Meanwhile, the Holy Family, warned through St. Joseph who was visited by an angel in a dream, makes their flight into Egypt.

Herod became enraged at the Wise Men “betrayal,” and killed all the baby boys in Bethlehem who were two years old and younger.

The fourth day of Christmas commemorates these baby boys, who are considered martyrs — the very first martyrs (St. Stephen, whose Feast was commemorated 2 days ago, was the first martyr of the Church Age). As Bethlehem was a small town, the number of these Holy Innocents was probably no more than 25, but they are glorious martyrs who died not only for Christ, but in His place. Vestments will be red or purple in mourning, and the Alleluia and Gloria will be suppressed at Mass.

For the rest of the post, please click HERE

“…so that we may dare to love Him”

28 December 2012

Pope Benedict: May God Grant Us the Curiosity to Know Him
28 December 2012 Anno Domini

Posted by Lisa Graas at her blog,

The following is the homily given by Pope Benedict XVI on December 24. Since it is on the importance of recognizing Jesus Christ and knowing Him, my favorite topic (identity in Christ), I’ve decided to go ahead and post it. There are many who say they know Jesus, but do they know the real Jesus, and do they know Him in all His fullness? Do they know Him so well that they would recognize Him if He came to them in an unexpected form? I am in love with Jesus, but even I do not know Him in all fullness. That can only happen fully in heaven. And so, it is important for me, and for all of us, to at least have the curiosity to know Him more and more in our lives. That is what a relationship is. It is not a one-time experience. It is a life experience to come to know Jesus more and more.

Vatican City, 24 December 2012 (VIS) – The Pope tonight celebrated Midnight Mass in the Vatican Basilica for the Solemnity of the Nativity of the Lord.

Pope Benedict XVI kneels as he celebrates the Christmas Eve Mass in St. Peter's Basilica at the Vatican on Monday, Dec. 24, 2012. (photo credit: Gregorio Borgia/AP)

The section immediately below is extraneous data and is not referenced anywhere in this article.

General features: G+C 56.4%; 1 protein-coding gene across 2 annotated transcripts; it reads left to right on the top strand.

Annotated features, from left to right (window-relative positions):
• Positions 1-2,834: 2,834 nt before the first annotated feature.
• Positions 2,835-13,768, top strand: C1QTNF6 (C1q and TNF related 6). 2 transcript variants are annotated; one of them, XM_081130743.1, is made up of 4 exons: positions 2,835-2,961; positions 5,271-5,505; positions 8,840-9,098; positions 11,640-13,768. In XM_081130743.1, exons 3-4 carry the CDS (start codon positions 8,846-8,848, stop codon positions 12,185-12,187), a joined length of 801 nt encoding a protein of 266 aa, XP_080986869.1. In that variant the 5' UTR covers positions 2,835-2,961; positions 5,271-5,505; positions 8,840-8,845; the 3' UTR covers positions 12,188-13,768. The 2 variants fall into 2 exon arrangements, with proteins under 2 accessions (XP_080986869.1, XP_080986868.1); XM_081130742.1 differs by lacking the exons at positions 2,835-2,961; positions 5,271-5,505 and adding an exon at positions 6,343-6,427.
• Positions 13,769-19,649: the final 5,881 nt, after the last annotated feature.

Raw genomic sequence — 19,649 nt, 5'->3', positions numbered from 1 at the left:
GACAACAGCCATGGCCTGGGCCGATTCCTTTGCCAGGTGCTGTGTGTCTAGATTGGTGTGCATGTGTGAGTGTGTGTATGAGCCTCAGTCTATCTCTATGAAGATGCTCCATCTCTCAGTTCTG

During the Eucharistic celebration, following the reading of the Gospel, the Holy Father delivered his homily, ample extracts from which are given below:

“Again and again it astonishes us that God makes Himself a child so that we may love Him, so that we may dare to love Him, and as a child trustingly lets Himself be taken into our arms. It is as if God were saying: I know that my glory frightens you, and that you are trying to assert yourself in the face of my grandeur. So now I am coming to you as a child, so that you can accept me and love me.

Editor’s Note: The first line of this homily will stay with me forever… Please click HERE to go to the rest of the homily posted on Lisa’s Blog.

I stand with Lisa Graas !

20 December 2012

Why I Am Withdrawing Support From Rick Santorum

by Lisa Graas, at her blog, CatholicBandita
20 December 2012 Anno Domini

Ironically, Pete Ingemi wrote today on why Rick Santorum deserves our support just as I am withdrawing support from him for his abandoning that very same value.

Pete quotes Rick Santorum here:

America is a melting pot, not a salad bowl. America is a set of values by which we hold together. That’s what holds us together, but there is a different point of view. Some have suggested that no America shouldn’t be and is wrong to be, one thing. It needs to be many things. It needs to be what any everybody wants to do. Out of one many. If that’s the case then is anybody surprised that we have trouble getting anything done for the one, the country?